Is there really any point reviewing a Katy Perry album? If you have come into contact with a radio in the past five years, you already know what to expect from her and you already know that she probably won’t deviate too wildly from that path. She may have been spouting in the press recently about how this is a much “darker” album but she’s not really fooling anyone. Time is a valuable commodity however so the point of this review is essentially to let you know that you might be better off listening to something else.
That isn’t to say that the music on this album is awful. It’s actually fine; some of these songs are excellent pop productions. With about seven writers’ names attached to each song, it would be strange if that many people didn’t come up with a few decent ideas between them. You just don’t really need to take fifty minutes out of your life to listen to the whole thing; if you’re partial to the odd Katy Perry tune, just pick out the few highlights and save yourself the effort.
The first single, Roar, is a fine song in its own way. It has a great, big, catchy chorus and Katy is a capable singer as always. The lyrics mean precisely nothing though. As is usually the problem with this type of chart pop, Katy wants the biggest audience possible and so tries desperately not to offend anyone. As a result we get monstrously clichéd lines like “I went from zero to my own hero”, which is something a thirteen year might pat themselves on the back for thinking up. She also lets us know that she has the “eye of the tiger” and the “roar of the lion”, making her some sort of Frankenstein’s monster of big cats. She is also “a champion” apparently.
These lyrical clangers harm the album throughout. Legendary Lovers has a chorus of “Take me down to the river”, which is present in approximately four thousand other songs. Unconditionally assures us that “Acceptance is the key to be/ To be truly free”, which is a lovely sentiment if not exactly helpful or interesting.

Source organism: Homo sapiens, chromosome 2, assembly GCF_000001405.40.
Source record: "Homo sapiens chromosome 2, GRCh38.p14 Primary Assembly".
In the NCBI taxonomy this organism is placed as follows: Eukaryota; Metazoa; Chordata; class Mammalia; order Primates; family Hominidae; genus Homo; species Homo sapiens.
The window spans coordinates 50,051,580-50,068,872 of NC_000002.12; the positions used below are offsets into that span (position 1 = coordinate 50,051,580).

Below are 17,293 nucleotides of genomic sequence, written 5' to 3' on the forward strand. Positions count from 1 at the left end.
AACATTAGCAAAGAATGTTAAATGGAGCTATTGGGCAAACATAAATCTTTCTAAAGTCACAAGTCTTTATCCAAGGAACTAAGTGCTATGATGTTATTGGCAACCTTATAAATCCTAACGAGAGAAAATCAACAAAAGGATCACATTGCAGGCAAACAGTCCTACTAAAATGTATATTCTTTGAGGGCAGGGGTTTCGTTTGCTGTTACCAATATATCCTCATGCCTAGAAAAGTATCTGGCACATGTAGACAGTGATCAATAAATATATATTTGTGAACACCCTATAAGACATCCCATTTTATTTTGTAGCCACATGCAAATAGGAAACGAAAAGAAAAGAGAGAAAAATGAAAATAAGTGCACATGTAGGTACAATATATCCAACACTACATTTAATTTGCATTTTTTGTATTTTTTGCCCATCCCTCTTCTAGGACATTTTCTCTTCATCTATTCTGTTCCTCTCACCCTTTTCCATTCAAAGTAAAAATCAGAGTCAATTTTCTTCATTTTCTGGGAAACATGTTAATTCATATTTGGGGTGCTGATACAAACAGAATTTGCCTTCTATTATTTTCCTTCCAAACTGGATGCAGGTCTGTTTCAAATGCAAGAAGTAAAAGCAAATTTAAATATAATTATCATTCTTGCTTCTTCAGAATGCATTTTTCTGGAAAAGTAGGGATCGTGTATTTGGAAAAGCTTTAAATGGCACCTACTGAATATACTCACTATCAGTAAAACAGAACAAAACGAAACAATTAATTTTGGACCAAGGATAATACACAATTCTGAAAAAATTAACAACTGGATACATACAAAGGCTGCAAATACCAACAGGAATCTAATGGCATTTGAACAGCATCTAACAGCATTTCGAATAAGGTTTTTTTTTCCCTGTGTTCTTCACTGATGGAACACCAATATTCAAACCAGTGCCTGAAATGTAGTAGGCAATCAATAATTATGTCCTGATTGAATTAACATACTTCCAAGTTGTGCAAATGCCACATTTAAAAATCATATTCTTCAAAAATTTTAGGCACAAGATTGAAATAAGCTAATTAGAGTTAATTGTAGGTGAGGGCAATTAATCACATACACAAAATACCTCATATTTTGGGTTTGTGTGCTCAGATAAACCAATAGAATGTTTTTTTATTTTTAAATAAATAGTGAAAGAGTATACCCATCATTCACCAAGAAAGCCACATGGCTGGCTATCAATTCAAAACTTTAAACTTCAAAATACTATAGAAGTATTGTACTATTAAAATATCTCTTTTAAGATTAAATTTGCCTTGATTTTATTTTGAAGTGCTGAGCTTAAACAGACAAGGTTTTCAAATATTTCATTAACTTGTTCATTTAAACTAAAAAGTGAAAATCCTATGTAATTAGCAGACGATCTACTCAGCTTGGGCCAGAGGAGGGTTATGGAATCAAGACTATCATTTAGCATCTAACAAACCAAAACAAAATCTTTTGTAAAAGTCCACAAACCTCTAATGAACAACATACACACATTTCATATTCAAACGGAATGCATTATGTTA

Of course, people don’t really listen to Katy Perry for her lyrics. Or they shouldn’t anyway. What really matters about Prism is whether it has some catchy tunes. And it does. Birthday is a funky summer song in the vein of Bruno Mars’ Treasure. International Smile is catchy as hell, featuring a Daft Punk-style breakdown and This is How We Do is another earworm despite containing the horrible pun “Mariah karaoke”. When Katy is trying to have fun, her music works great. When she tries to be “serious” it comes off as very insincere, exhibit A being Double Rainbow. It’s hard to take someone seriously when they’re quoting a Youtube video.
Apparently Swedish songstress Robyn was a big influence on this album. Producers Max Martin and Dr. Luke, who are credited throughout, make a decent attempt at recreating that sound. The difference is that Robyn sounds like she means it. Katy clearly feels emotion just like the rest of us but the massive clichés that litter the album completely undercut that though. What we end up with is another decent pop album with songs that don’t really mean anything. That’s absolutely fine but it’s hard to imagine people remembering it in 20 years’ time.